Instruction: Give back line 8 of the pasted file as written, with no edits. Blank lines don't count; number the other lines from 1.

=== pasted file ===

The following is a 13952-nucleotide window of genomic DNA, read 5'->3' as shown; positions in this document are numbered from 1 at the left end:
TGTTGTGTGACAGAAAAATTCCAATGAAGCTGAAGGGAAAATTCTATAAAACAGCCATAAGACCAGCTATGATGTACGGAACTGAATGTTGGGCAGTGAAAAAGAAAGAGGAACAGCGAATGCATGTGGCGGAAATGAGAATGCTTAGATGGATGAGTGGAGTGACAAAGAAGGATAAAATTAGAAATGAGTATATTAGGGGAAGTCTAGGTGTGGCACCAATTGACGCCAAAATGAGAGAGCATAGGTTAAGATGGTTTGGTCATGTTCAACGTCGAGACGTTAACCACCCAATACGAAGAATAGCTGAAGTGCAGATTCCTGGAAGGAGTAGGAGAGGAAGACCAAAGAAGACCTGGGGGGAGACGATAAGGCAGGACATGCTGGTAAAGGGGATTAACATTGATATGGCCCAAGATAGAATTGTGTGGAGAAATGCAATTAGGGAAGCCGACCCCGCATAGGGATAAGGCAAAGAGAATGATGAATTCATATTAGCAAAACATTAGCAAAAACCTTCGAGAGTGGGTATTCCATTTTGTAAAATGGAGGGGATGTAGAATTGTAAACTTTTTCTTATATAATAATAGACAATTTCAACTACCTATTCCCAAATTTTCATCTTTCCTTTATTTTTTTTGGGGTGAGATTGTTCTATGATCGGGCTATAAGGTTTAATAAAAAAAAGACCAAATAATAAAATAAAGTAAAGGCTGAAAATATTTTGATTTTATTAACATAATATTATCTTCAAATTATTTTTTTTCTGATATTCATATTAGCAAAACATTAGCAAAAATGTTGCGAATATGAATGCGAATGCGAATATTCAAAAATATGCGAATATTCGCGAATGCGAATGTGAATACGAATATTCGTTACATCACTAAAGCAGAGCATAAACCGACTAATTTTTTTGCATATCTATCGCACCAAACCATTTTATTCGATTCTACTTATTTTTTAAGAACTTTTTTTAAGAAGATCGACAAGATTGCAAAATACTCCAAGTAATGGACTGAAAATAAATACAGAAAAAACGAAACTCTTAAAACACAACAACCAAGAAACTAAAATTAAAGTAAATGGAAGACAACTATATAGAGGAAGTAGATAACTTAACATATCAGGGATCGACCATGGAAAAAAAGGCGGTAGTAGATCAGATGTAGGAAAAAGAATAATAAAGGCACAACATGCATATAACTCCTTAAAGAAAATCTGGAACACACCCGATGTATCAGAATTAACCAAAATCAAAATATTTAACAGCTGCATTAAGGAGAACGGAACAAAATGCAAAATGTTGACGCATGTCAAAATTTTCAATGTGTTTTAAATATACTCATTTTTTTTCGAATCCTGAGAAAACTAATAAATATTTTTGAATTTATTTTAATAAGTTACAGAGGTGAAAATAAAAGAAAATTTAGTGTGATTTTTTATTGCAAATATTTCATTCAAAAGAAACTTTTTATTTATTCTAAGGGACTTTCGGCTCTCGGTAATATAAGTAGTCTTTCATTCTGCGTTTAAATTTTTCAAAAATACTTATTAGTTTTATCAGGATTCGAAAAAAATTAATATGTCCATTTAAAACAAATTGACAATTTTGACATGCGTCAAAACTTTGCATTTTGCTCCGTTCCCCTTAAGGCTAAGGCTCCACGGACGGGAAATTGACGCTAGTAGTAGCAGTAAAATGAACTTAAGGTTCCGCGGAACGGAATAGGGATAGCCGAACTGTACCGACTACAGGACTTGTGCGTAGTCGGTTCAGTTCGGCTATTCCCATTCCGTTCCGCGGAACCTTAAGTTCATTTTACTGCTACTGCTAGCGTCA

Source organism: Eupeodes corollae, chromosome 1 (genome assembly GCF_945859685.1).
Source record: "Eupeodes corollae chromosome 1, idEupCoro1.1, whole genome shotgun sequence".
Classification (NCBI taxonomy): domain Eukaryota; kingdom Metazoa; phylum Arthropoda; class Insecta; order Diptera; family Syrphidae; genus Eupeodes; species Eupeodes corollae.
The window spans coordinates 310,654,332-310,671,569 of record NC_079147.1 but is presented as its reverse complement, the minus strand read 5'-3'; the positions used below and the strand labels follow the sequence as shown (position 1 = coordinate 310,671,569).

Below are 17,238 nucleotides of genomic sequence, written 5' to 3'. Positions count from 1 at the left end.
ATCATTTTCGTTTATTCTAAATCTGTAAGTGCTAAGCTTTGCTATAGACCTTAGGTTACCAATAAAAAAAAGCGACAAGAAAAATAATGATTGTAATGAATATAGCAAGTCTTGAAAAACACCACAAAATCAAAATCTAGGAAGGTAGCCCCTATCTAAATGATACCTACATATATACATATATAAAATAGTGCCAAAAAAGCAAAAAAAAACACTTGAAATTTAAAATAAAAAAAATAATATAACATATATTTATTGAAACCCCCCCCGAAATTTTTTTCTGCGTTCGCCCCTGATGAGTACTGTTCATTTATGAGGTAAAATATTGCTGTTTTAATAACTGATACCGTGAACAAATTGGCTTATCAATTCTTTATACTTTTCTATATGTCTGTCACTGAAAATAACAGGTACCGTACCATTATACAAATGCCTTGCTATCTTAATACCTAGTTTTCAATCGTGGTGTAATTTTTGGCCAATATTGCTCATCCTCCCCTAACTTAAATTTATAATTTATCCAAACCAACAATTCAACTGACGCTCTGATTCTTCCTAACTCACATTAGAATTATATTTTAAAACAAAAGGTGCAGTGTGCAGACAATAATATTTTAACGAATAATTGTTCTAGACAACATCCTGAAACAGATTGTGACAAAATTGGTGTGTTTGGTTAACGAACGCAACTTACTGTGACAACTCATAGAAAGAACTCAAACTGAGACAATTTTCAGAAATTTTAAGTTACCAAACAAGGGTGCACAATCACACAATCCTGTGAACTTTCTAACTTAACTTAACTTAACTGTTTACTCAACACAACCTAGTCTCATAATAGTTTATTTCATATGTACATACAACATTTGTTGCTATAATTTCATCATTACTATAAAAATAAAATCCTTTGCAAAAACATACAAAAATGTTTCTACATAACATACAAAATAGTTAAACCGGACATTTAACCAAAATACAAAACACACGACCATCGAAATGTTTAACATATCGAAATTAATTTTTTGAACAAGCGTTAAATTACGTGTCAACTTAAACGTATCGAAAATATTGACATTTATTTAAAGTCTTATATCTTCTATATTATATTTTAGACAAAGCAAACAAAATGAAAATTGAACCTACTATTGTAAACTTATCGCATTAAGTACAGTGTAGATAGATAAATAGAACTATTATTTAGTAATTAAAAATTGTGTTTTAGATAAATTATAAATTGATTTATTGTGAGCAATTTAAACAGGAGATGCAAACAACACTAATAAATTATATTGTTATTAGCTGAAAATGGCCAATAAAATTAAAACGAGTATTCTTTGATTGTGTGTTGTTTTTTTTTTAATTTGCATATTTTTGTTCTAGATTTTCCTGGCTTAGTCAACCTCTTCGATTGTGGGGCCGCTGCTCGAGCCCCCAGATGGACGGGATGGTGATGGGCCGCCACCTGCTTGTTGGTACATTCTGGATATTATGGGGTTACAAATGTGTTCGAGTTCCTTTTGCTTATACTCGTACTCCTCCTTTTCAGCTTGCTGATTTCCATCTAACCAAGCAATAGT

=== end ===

ATCATTTTCGTTTATTCTAAATCTGTAAGTGCTAAGCTTTGCTATAGACCTTAGGTTACCAATAAAAAAAAGCGACAAGAAAAATAATGATTGTAATGAATATAGCAAGTCTTGAAAAACACCACAAAATCAAAATCTAGGAAGGTAGCCCCTATCTAAATGATACCTACATATATACATATATAAAATAGTGCCAAAAAAGCAAAAAAAAACACTTGAAATTTAAAATAAAAAAAATAATATAACATATATTTATTGAAACCCCCCCCGAAATTTTTTTCTGCGTTCGCCCCTGATGAGTACTGTTCATTTATGAGGTAAAATATTGCTGTTTTAATAACTGATACCGTGAACAAATTGGCTTATCAATTCTTTATACTTTTCTATATGTCTGTCACTGAAAATAACAGGTACCGTACCATTATACAAATGCCTTGCTATCTTAATACCTAGTTTTCAATCGTGGTGTAATTTTTGGCCAATATTGCTCATCCTCCCCTAACTTAAATTTATAATTTATCCAAACCAACAATTCAACTGACGCTCTGATTCTTCCTAACTCACATTAGAATTATATTTTAAAACAAAAGGTGCAGTGTGCAGACAATAATATTTTAACGAATAATTGTTCTAGACAACATCCTGAAACAGATTGTGACAAAATTGGTGTGTTTGGTTAACGAACGCAACTTACTGTGACAACTCATAGAAAGAACTCAAACTGAGACAATTTTCAGAAATTTTAAGTTACCAAACAAGGGTGCACAATCACACAATCCTGTGAACTTTCTAACTTAACTTAACTTAACTGTTTACTCAACACAACCTAGTCTCATAATAGTTTATTTCATATGTACATACAACATTTGTTGCTATAATTTCATCATTACTATAAAAATAAAATCCTTTGCAAAAACATACAAAAATGTTTCTACATAACATACAAAATAGTTAAACCGGACATTTAACCAAAATACAAAACACACGACCATCGAAATGTTTAACATATCGAAATTAATTTTTTGAACAAGCGTTAAATTACGTGTCAACTTAAACGTATCGAAAATATTGACATTTATTTAAAGTCTTATATCTTCTATATTATATTTTAGACAAAGCAAACAAAATGAAAATTGAACCTACTATTGTAAACTTATCGCATTAAGTACAGTGTAGATAGATAAATAGAACTATTATTTAGTAATTAAAAATTGTGTTTTAGATAAATTATAAATTGATTTATTGTGAGCAATTTAAACAGGAGATGCAAACAACACTAATAAATTATATTGTTATTAGCTGAAAATGGCCAATAAAATTAAAACGAGTATTCTTTGATTGTGTGTTGTTTTTTTTTTAATTTGCATATTTTTGTTCTAGATTTTCCTGGCTTAGTCAACCTCTTCGATTGTGGGGCCGCTGCTCGAGCCCCCAGATGGACGGGATGGTGATGGGCCGCCACCTGCTTGTTGGTACATTCTGGATATTATGGGGTTACAAATGTGTTCGAGTTCCTTTTGCTTATACTCGTACTCCTCCTTTTCAGCTTGCTGATTTCCATCTAACCAAGCAATAGT